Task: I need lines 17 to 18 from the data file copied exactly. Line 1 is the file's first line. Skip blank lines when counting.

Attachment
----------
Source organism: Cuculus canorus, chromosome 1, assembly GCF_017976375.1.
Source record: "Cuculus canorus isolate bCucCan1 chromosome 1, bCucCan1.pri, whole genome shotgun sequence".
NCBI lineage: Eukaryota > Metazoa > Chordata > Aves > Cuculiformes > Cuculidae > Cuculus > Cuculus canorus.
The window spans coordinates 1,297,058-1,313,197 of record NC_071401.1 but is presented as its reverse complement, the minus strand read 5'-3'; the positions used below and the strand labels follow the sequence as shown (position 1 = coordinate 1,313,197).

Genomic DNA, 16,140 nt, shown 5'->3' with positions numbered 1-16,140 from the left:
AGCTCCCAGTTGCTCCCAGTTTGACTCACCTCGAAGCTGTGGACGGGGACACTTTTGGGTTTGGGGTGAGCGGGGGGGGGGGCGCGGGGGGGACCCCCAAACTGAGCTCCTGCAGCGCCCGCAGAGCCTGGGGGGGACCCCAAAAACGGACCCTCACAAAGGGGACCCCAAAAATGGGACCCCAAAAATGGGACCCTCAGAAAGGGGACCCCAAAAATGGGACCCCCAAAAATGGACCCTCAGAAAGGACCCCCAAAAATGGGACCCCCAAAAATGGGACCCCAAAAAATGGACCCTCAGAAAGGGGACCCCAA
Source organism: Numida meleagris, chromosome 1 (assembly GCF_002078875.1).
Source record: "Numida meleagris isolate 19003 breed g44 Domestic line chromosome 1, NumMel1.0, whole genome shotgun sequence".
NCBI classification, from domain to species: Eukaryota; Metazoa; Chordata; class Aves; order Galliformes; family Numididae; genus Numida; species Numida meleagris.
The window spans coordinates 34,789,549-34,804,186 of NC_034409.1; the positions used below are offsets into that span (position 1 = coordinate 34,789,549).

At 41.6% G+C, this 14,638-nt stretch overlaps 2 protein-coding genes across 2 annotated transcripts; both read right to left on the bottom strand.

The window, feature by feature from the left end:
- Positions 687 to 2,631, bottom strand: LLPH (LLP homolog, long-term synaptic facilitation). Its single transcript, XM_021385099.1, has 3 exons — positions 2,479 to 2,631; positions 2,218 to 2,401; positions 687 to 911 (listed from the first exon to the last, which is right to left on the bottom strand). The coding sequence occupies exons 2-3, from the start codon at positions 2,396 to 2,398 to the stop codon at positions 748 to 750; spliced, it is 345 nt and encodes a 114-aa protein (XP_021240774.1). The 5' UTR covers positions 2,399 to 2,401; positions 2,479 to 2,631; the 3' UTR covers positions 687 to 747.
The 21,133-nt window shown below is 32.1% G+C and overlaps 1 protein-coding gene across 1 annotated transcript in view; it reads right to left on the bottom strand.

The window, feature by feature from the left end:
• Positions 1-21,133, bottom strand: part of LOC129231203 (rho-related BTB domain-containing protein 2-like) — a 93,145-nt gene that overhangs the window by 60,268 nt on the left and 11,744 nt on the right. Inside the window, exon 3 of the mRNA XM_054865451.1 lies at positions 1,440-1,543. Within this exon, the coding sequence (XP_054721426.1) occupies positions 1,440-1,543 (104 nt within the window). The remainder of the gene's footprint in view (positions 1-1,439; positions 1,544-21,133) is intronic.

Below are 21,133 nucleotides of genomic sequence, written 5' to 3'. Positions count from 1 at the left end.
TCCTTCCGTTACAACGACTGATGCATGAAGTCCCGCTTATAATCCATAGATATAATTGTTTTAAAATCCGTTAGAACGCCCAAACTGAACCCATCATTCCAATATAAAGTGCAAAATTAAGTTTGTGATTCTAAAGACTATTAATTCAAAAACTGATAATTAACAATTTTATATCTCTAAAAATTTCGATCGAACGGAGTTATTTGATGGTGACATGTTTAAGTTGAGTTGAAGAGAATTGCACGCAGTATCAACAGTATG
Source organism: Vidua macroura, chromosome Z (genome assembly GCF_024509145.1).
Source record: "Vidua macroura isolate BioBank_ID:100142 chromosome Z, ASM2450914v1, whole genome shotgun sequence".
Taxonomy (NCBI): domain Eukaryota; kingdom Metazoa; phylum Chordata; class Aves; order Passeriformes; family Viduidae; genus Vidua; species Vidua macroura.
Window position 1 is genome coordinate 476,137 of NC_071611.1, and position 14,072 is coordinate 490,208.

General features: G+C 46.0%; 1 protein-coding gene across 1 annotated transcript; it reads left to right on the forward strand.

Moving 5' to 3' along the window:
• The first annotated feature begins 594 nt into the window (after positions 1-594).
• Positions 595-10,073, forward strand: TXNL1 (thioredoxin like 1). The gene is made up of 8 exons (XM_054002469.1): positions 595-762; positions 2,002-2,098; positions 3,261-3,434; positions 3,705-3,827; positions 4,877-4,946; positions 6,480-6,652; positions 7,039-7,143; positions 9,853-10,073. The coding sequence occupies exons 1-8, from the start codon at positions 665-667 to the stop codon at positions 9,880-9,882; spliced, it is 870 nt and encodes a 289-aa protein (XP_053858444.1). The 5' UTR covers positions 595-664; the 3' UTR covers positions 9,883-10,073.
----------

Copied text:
Below are 21,133 nucleotides of genomic sequence, written 5' to 3'. Positions count from 1 at the left end.
TCCTTCCGTTACAACGACTGATGCATGAAGTCCCGCTTATAATCCATAGATATAATTGTTTTAAAATCCGTTAGAACGCCCAAACTGAACCCATCATTCCAATATAAAGTGCAAAATTAAGTTTGTGATTCTAAAGACTATTAATTCAAAAACTGATAATTAACAATTTTATATCTCTAAAAATTTCGATCGAACGGAGTTATTTGATGGTGACATGTTTAAGTTGAGTTGAAGAGAATTGCACGCAGTATCAACAGTATG